Tone

Here’s a little something to get us started.  I’m going to give you guys two sentences and I want you to take a moment to think about how they’re similar and how they’re different.  Do this before reading on.  No cheating.  Well, okay, you can peek, but don’t get caught.

First sentence: “Robert and Allison consummated their new marriage in the powder room of the house.”

Second sentence: “As soon as they said ‘I do’, Bobby and Ally fucked each others brains out in the bathroom.”

Ready to move on?  You sure?  Okay.

They’re both the same sentence in that they both relate the same information — a newlywed couple having sex.  What separates them is tone.  The first sentence is pretty G-rated, while the second is something you hear for a more adult audience.

Tone makes for a massive part of the writing experience.  The tone of a piece can change from draft to draft and project to project, but with enough time, a writer’s use of tone will cultivate to such an extent that a unique style is born identified with that particular writer.

What goes into tone?  A large part of it has to do with the mood you’re trying to convey to the read about the subject you’re writing, and what goes into this mood is a combination of word choice, imagery, grammar and word order, detail or lack of it, and sentence length.

Let’s look at word choice.  In the two sentences, I have the words “consummate” and “fuck”.  Both mean the same thing because they relate to sex.  Which word would you likely see in a Jane Austen story?  Actually, you could see both because they have their origins in the early-1500’s, but “fuck” is considered vulgar rather than “consummate”, and because vulgarity relates to a more common social class (vulgarity and obscenity are not the same thing, mind you), it can give a piece more range with prospective readers.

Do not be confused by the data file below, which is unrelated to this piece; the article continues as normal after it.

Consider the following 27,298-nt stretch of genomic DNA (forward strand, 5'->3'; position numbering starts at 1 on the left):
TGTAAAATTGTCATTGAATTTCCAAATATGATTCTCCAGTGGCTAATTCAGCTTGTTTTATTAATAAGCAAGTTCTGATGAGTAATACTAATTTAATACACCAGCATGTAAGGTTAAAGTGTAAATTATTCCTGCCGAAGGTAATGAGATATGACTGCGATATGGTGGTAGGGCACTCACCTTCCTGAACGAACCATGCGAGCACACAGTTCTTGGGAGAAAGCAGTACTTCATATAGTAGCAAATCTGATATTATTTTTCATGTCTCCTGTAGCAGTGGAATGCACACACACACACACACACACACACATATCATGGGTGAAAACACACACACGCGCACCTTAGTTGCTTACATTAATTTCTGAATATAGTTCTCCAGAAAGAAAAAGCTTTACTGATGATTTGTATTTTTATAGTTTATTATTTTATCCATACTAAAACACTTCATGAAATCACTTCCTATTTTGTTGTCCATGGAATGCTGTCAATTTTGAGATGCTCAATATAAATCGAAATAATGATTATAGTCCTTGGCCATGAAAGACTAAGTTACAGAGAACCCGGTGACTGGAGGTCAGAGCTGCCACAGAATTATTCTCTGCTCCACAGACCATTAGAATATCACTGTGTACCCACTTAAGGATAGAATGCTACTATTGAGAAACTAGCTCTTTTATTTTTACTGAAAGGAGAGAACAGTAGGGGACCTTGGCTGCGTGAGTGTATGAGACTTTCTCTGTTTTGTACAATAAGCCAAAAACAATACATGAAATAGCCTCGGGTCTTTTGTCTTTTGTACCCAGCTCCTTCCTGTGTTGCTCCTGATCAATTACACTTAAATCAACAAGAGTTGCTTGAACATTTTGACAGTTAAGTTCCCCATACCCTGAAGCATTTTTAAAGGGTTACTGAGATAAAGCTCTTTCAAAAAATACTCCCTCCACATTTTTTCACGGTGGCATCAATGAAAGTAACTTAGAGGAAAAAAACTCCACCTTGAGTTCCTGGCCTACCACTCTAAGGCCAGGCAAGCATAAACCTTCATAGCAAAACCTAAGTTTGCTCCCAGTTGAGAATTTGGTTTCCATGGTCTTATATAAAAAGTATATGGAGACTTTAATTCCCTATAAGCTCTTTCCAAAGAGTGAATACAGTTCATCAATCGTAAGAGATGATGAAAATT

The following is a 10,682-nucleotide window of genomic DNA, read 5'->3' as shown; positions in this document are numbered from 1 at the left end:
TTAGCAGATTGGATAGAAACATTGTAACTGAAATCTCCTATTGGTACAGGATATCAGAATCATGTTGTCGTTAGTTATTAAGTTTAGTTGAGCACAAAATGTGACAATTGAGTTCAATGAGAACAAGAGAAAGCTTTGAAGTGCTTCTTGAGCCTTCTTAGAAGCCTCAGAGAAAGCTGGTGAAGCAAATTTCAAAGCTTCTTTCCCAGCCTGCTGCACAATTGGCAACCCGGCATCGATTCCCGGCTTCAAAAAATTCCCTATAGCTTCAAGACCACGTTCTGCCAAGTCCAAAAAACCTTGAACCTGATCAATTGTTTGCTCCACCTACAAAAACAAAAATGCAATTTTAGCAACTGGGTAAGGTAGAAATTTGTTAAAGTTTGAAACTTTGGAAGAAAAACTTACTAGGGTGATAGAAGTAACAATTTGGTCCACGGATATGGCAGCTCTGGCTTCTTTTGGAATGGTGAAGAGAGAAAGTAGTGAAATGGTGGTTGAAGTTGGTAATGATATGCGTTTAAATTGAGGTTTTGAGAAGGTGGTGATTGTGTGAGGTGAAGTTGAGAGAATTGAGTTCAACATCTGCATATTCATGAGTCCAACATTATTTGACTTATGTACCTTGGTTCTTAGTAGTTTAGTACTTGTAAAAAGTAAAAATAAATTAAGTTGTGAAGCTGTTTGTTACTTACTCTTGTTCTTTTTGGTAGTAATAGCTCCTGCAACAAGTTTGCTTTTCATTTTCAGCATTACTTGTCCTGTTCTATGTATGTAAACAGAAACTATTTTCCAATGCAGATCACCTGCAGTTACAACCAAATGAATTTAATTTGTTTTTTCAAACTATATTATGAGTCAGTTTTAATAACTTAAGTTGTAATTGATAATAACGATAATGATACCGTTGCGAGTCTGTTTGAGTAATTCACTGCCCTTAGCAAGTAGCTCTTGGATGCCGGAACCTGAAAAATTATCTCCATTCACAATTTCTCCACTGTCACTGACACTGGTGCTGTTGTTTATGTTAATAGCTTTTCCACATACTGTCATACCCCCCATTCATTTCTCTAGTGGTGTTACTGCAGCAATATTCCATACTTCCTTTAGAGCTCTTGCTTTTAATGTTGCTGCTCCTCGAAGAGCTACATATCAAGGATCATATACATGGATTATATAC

Word choice also has an impact on imagery.  Now, while “fuck” is a vulgar word, it’s also an obscene one.  When I hear about a couple consummating their marriage, I think of peaches-and-cream lovemaking, that really gentle and romantic variety.  When I hear that Bobby and Ally are fucking, I imagine that they’re going at it like animals.  This is an example of how word choice alters the mental image a reader has when exposed to a piece.

Grammar and word order are, I believe, matters left to writers on a case by case basis.  “Will cut through the ham with a sharp knife.” sounds better than, “With a sharp knife, Will cut through the ham.”  I think Stephen King had a similar example in On Writing.  My rule of thumb is this: the most important piece of information in a sentence ought to come first.  What we need to know in this sentence is that Will is cutting a ham.  The knife and its sharpness are minor details.  On the other hand, if this was a scene in an operating room — “With the scalpel, Will made an incision just above the kneecap.” — I would put the prepositional phrase first because, while we generally know what goes on in an operating room, the scalpel helps sharpen and clarify the scene for us.

Detail or lack of detail.  Again, I prefer to leave this up to the writer.  It depends on how much you’d like to leave to the reader’s imagination.  Going back to the sentences about Robert and Allison, we don’t need to go into detail about how their having sex because that’s something best left to the imagination unless we were reading erotica (I’ll deal with erotica and sex scenes another time, you horny bastards).

Finally, there’s sentence length.  Cormac McCarthy’s The Road is an interesting blend of short and long sentences.  The dialogue between the man and the boy is short and to the point, and each one says only a handful of words at a time.  McCarthy allows longer sentences in his description of things, but even then he often chops his sentences up.  Here’s a passage as an example:

“Beyond a crossroads in that wilderness they began to come upon the possessions of travelers abandoned in the road years ago.  Boxes and bags.  Everything melted and black.  Old plastic suitcases curled shapeless in the heat.”

McCarthy could have merged all of these sentences into one, but by breaking them up, he helps to relate the tone of The Road to the reader in a subconscious way, a tone that tells the reader that time is very short for the man and the boy, that the world is slowly dying, and that what we are really left with are just flashes of the past.

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